Well, there is some bad news and some bad, bad news.The bad news is not really news. The corporate system has some very large unrealized losses on their financial statements.Of course, our critics seem to believe that credit unions should be immune from financial problems. Just because the rest of the country (and the world) has financial problems is no reason why credit unions should have them.Just because the Federal Reserve, the U.S. Treasury and other regulators couldn't save many of the largest banks in our country from having financial problems is no reason the NCUA shouldn't have been able to keep credit unions out of trouble. After all, we are credit unions.Now the bad, bad news is that our best (or worst) critics are ourselves.We don't seem to remember we have built a strong corporate system with billions of dollars in reserves. We have saved the credit unions millions and millions of dollars in cost-effective services that would have gone to banks if there were no corporates.So, some have said, let's fire the bums. That must make sense to some but not to me. Should we replace Francis Lee, CEO of U.S. Central, with someone without his experience, dedication and brilliance?Francis is the most principled, knowledgeable and experienced person in the corporate system. If anyone can find a way out of this turmoil, it is Francis. He has a fault-he is much too low key, much too modest. It's easy to pick on a guy like that.But my advice to all of you is to hang on to him. He does not need the job, and he will only take so much abuse before he walks away.And of course, there is some other disappointing news. CEOs of the two of the largest credit unions in the country called for the dissolution of the corporate system. It's certainly understandable they would not want to kick in with the bailout funds to save a system they don't use. And, naturally it is of no consequence to them that the thousands of smaller credit unions that depend on the corporates would then have to go to banks for their financial services.There is some good news. While the NCUA may not have come up with an ideal solution, they are talking about it and are searching for a solution.Finally, listen to Jim Blaine. Jim and I have disagreed on some things, but he is another of the most principled people in our movement. I am so pleased he is also searching for a solution other than "let's have some blood."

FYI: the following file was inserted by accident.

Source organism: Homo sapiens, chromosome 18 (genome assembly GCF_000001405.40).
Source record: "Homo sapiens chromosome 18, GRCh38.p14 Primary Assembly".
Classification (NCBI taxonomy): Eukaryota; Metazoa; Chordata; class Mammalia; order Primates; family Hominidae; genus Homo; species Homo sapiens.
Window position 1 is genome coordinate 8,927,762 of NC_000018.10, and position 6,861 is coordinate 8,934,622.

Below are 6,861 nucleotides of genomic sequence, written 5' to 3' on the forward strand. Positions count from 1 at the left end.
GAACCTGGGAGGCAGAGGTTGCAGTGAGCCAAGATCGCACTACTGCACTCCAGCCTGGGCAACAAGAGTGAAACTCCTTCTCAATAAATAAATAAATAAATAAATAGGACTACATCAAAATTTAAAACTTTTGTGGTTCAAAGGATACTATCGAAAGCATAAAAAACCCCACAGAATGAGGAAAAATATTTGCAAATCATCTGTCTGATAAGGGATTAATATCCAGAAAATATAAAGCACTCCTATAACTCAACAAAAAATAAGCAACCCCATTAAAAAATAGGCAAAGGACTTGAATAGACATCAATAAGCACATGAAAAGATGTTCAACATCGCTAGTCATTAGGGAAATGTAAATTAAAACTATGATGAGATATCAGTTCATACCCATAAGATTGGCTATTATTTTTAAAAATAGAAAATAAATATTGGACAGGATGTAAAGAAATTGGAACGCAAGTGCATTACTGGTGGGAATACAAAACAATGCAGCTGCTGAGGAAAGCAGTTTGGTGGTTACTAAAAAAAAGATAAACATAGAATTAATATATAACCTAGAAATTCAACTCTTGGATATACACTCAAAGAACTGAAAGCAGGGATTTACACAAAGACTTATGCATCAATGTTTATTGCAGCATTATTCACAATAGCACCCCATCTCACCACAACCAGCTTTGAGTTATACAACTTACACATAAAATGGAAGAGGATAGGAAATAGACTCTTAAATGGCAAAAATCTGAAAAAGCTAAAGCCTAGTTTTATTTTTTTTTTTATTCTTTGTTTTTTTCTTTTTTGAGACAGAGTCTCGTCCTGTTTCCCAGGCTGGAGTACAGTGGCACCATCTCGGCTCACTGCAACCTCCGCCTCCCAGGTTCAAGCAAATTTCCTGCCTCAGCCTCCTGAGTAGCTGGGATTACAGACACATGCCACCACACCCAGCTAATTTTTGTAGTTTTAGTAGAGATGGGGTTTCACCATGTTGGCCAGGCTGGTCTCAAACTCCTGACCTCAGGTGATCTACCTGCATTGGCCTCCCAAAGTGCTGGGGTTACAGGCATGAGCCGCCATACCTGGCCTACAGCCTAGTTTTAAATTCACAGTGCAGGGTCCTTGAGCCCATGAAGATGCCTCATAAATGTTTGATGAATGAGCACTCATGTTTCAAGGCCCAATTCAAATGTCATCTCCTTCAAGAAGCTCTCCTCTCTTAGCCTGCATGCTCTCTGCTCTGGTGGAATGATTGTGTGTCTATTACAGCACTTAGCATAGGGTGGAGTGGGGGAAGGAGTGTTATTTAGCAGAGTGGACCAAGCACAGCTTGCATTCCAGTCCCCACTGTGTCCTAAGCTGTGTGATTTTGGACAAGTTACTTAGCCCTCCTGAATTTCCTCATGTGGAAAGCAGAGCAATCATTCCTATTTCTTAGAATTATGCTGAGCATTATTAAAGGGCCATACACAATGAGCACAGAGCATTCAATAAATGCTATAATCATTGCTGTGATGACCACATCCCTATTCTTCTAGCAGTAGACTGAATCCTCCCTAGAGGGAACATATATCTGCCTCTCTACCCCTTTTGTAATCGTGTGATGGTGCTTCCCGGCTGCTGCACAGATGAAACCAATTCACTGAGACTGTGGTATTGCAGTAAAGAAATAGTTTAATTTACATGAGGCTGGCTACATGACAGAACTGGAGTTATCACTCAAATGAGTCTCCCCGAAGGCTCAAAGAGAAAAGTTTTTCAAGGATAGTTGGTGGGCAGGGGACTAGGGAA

Dick JohnsonRetired President/CEOWesCorpSan Dimas, Calif.

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